Crises could break out in nearly every major organ system in a transplant patient’s body. In response, Thomas and his team recruited experts from a wide range of specialties, all focused on marrow transplant patients. McDonald became their go-to gastroenterologist.
Dr. Rainer Storb, who pioneered transplant with Thomas and is one of the founding scientists of Fred Hutch, recalled McDonald as an eager member of that miniature school of medicine.
“He got really interested in the mechanics of what was happening to our patients,” Storb said. “George had an incredible, encyclopedic knowledge about anything in gastroenterology, and he used it to help describe every major complication that could affect the GI tract or the liver.”
Those complications were legion and poorly understood. Take GVHD, a potentially fatal transplant complication that occurs when the donor’s immune cells attack the recipient. Acute GVHD occurs in most transplant recipients, and McDonald routinely saw patients with symptoms of the disease. Patients with the most severe forms of GVHD remain seared in his memory.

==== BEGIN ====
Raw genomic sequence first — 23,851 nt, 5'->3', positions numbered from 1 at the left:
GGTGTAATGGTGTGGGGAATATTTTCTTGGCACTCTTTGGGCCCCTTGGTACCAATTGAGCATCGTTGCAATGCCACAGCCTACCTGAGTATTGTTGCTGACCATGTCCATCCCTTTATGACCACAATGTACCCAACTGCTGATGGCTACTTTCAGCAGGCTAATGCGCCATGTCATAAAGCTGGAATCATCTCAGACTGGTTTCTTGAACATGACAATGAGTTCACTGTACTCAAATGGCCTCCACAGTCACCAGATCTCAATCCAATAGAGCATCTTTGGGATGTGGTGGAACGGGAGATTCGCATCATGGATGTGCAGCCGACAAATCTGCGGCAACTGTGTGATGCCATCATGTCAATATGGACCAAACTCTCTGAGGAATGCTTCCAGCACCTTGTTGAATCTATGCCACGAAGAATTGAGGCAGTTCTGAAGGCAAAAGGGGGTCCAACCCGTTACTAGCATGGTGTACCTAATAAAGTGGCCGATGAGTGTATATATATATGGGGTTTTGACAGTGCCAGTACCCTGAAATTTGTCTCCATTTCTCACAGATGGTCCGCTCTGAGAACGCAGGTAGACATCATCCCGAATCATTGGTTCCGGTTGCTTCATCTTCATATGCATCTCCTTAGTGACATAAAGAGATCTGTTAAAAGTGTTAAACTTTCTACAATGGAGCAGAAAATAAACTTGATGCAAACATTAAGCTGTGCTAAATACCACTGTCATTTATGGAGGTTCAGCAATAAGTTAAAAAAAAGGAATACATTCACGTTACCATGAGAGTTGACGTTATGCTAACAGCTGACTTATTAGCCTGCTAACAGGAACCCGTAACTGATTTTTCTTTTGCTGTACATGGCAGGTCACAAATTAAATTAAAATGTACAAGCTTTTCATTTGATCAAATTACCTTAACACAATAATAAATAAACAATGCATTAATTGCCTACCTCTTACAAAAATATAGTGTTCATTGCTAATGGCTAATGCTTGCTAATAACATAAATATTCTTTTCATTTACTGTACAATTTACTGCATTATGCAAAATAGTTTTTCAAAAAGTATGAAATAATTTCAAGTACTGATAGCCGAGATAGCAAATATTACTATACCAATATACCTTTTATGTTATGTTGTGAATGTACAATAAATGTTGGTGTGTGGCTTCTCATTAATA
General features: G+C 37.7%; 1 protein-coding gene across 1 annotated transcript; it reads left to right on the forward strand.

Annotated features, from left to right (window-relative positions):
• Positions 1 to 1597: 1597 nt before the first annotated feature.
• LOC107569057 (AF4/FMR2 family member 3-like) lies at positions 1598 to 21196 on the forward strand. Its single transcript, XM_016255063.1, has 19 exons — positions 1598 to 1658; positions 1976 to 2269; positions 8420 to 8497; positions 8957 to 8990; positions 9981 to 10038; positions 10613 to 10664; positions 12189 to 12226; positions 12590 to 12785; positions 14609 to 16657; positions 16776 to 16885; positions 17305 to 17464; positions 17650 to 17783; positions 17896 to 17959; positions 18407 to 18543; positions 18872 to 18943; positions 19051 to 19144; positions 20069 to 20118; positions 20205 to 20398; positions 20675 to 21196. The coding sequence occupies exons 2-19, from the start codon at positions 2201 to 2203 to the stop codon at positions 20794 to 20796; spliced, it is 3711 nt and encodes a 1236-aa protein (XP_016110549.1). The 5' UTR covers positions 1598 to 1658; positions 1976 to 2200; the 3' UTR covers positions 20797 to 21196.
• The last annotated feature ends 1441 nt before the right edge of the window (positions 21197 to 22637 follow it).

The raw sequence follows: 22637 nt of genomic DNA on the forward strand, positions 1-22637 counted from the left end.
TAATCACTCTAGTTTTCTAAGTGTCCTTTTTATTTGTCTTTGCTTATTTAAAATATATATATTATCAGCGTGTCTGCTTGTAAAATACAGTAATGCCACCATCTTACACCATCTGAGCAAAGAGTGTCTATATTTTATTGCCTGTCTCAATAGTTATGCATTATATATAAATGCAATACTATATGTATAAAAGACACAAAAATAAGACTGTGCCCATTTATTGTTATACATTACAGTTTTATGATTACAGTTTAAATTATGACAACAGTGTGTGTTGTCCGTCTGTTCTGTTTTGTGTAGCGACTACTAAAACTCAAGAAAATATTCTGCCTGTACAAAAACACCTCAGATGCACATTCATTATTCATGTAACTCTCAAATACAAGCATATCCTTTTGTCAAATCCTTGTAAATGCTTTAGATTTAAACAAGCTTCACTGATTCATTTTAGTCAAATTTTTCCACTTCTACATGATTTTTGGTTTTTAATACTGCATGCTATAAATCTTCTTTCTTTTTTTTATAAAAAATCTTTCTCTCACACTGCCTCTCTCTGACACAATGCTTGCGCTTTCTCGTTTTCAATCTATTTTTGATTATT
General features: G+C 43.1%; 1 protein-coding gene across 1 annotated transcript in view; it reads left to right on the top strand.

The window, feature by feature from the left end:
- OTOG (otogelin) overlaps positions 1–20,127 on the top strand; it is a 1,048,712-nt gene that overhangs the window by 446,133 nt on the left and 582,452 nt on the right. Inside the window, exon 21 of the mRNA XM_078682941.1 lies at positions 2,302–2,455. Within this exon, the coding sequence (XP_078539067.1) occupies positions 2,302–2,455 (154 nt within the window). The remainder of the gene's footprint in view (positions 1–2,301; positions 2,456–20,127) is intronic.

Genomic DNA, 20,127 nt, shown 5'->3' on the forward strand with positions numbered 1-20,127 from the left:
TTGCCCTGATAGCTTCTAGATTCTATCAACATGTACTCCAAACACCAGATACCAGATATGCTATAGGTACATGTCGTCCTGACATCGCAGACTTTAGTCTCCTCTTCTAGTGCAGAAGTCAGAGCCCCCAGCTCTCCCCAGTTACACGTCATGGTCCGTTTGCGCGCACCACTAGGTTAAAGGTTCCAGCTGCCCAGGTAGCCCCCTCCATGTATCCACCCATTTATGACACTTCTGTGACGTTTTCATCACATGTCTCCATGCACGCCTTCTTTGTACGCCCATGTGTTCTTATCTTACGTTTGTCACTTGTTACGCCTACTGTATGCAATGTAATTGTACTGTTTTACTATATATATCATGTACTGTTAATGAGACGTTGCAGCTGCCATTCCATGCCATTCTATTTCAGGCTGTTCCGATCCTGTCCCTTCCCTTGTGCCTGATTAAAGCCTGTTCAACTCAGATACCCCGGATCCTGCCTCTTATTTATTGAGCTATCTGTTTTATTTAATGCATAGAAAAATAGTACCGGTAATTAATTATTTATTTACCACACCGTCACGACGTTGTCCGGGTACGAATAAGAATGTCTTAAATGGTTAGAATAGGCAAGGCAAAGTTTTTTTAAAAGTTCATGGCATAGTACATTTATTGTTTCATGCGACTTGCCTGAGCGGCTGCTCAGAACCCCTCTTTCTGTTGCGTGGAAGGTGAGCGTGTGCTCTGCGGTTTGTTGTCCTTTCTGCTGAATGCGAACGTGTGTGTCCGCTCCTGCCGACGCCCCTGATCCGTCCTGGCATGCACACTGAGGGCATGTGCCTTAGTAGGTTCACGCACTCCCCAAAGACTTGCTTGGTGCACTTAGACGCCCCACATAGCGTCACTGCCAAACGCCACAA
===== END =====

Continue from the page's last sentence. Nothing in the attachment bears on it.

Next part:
But early on it was hard to distinguish between GVHD and other diseases such as, say, widespread infections and damaged blood vessels in the liver, Appelbaum said. McDonald untangled the diagnostic knots.
“Understanding all these different categories was and continues to be incredibly important,” Appelbaum said. “George was such a complete physician and understood so much about basic physiology that he helped us develop better methods to prevent and treat them.”
A student and a teacher
McDonald has always followed his curiosity. In college, he assumed he would go into chemistry. But a summer internship spent trying to synthesize an anti-cancer drug (“I totally failed”) prompted him to apply to med school. He attended Washington University in his hometown of St. Louis. An internship, followed by residency and a fellowship, at the University of Washington brought him to Seattle.
After the fellowship, he established a physiology lab at the VA Hospital. At night he’d consult on transplant patients. All for free.
“This was kind of a hobby. I didn’t submit any bills for my service,” he said. “I was just interested in defining diseases and trying to figure out the pathophysiology of all these complications that we were seeing. That was reward enough.”
Treating patients was rewarding as well. Storb and Appelbaum both highlighted his thoughtful, kind approach to their patients. McDonald had a gift for explaining complex science and physiology in ways they could digest.
He taught his colleagues, too. Appelbaum recalls how McDonald always brought a set of colored pens to his consults. “He would draw the exact pathology freehand in his notes, using multiple colors to show you exactly where the ulcer was in the ileum,” he said. “That’s classic George.”